Automation technology: Fostering adoption of behavior-changing systemsArticle added by Jim Ferrell on June 3, 2013
Jim Ferrell

Jim Ferrell

Joined: July 18, 2012

An insurance agency’s back office is filled with cobbled-together vendor systems, selected and designed to meet an extremely specific way of doing business. Since no two agencies are alike, these infrastructures can vary considerably from carrier to distributor, making technology adoption a challenge. The adoption of new technology by the agency’s sales force must bring benefit above and beyond today’s current process and cannot just be change for the sake of change.

Adoption of automation technologies has historically taken the approach of: build it, pilot it, tweak it and expect the advisors, whose primary focus is to provide suitable investment advice to their clients, to arrive in masses to use the new technology that will change their business processing world forever. This perception, although partially true, does not successfully deliver without first understanding the target audience. It also needs behavior-changing technology that brings enough added benefit to entice exploration and adaptation.

The key to automation

Regardless of line of business, the key to automation is providing enough value to the end users to invoke the desire to change or adapt. What value will invoke change? The following are technology best practices for better advisor adoption of behavior-changing technology:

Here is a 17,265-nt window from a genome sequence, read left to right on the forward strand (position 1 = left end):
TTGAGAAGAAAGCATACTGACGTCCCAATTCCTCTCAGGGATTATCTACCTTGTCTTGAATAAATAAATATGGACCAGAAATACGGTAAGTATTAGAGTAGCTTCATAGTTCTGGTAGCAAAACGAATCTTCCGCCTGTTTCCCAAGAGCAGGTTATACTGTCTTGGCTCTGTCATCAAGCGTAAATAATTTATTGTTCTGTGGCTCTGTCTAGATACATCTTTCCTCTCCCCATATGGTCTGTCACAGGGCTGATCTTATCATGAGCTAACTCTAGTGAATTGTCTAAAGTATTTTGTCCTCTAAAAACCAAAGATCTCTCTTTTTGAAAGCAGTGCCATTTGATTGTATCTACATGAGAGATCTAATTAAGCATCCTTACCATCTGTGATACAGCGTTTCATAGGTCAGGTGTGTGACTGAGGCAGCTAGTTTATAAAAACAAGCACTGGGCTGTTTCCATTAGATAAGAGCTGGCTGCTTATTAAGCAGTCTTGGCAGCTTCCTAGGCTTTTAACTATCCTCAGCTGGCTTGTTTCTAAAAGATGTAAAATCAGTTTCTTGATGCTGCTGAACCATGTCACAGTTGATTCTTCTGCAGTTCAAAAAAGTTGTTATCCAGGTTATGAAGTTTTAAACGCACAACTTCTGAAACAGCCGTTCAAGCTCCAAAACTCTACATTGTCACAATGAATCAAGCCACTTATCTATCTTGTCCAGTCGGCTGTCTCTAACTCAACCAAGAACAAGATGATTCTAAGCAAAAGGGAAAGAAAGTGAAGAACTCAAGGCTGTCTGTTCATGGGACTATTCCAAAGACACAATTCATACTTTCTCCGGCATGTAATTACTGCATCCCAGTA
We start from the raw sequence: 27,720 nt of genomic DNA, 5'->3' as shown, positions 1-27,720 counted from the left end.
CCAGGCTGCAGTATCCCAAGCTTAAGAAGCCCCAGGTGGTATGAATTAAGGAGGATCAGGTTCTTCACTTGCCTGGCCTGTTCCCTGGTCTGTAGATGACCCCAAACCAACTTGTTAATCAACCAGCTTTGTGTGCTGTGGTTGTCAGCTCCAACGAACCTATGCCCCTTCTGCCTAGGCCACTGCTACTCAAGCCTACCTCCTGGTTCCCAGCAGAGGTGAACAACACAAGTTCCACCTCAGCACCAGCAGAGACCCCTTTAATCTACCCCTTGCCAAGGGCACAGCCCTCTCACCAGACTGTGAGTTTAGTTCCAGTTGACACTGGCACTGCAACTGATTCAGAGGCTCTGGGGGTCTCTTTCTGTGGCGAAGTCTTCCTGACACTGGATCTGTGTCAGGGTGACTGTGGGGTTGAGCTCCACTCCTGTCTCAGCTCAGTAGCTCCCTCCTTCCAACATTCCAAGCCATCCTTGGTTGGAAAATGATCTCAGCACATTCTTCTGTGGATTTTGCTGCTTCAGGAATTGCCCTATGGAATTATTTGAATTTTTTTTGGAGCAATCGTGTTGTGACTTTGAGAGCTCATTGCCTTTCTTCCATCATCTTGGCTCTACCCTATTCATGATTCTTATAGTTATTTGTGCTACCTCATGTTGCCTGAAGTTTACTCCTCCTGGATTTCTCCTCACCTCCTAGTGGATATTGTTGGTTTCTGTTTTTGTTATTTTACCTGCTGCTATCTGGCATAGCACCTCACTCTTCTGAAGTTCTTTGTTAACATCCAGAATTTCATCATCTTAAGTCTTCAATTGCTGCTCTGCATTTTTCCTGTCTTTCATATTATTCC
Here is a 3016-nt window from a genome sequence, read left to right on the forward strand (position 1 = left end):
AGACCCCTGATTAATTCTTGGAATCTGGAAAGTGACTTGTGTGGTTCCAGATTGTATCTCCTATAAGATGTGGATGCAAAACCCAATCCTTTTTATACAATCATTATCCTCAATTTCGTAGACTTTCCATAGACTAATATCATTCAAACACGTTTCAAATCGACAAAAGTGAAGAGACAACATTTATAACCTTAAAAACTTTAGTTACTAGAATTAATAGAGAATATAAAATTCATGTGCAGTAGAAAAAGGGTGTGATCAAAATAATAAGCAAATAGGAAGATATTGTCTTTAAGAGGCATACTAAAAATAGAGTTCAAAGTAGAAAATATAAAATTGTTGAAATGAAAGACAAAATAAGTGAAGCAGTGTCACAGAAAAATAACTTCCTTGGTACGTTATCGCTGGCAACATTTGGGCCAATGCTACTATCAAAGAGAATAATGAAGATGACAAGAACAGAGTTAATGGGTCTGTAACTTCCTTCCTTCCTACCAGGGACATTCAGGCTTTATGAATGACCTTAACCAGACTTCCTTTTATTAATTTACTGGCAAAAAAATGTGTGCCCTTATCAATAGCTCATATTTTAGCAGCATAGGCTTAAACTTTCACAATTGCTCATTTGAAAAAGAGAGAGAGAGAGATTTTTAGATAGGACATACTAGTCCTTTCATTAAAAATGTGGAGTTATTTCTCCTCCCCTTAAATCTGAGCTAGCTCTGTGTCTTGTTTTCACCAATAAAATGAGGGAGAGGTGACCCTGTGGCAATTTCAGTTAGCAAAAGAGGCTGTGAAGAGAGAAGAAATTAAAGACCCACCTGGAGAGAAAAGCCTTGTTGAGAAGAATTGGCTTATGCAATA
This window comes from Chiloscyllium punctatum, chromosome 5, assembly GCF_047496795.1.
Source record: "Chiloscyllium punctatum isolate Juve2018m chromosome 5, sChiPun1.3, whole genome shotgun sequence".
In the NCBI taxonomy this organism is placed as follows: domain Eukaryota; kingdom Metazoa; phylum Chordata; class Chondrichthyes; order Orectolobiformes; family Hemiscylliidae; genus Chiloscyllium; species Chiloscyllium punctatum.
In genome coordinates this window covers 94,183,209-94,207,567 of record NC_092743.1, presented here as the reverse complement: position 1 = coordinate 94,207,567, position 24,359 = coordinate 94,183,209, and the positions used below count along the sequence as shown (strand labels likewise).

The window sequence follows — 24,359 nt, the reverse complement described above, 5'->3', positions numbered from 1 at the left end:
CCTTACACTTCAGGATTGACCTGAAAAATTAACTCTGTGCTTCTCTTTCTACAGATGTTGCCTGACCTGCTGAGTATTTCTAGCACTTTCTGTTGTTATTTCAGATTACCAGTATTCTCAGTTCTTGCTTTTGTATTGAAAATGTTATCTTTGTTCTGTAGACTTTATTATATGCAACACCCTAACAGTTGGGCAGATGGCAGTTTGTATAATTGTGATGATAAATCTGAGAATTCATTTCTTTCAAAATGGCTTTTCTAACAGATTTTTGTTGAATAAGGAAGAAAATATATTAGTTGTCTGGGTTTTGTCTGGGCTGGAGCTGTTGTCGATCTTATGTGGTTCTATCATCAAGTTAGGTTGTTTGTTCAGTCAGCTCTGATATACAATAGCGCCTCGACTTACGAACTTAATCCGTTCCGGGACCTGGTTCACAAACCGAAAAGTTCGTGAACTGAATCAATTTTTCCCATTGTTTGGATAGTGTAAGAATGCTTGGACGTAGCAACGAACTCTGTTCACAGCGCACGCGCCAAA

• Integration: The technology must integrate well with the pre-sales and CRM tools in use today to eliminate data re-entry.

  • Accessibility: The technology platform must be easy to use, pick up, learn and adapt. Ease of use is paramount; first impressions are critical to adoption.

  • Availability: The platform must be device agnostic. While not all advisors are leveraging multiple devices, tablet devices are extremely pervasive. They can no longer be ignored.

  • Enhancement: The technology must enhance the advisor's ability to conduct business and can never impede business; it must make it easier to sell.

  • Affordability: The price point must meet the expectations of the market space. Price is key to gaining adoption through the distribution chain from top to bottom.

  • Continuity: The technology platform cannot be dramatically different from today’s business process as to force a steep learning curve. Attempting to push a sales force into a new process when it’s optional will guarantee limited adoption success.

  • Adaptability: The technology should be adaptable, present the same user experience across multiple lines of business, and support complex non-standard hybrid products without additional costs.
First impressions are critical; ease of use is paramount; price is king; and above all, technology must be flexible to today’s usage of various devices. New technology must integrate well, leverage data already captured by other vendor systems up and/or downstream, and make business processes easier for the advisor. By providing these value propositions supported by an adoption strategy, carriers can successfully change the industry standard and achieve real return on investment.

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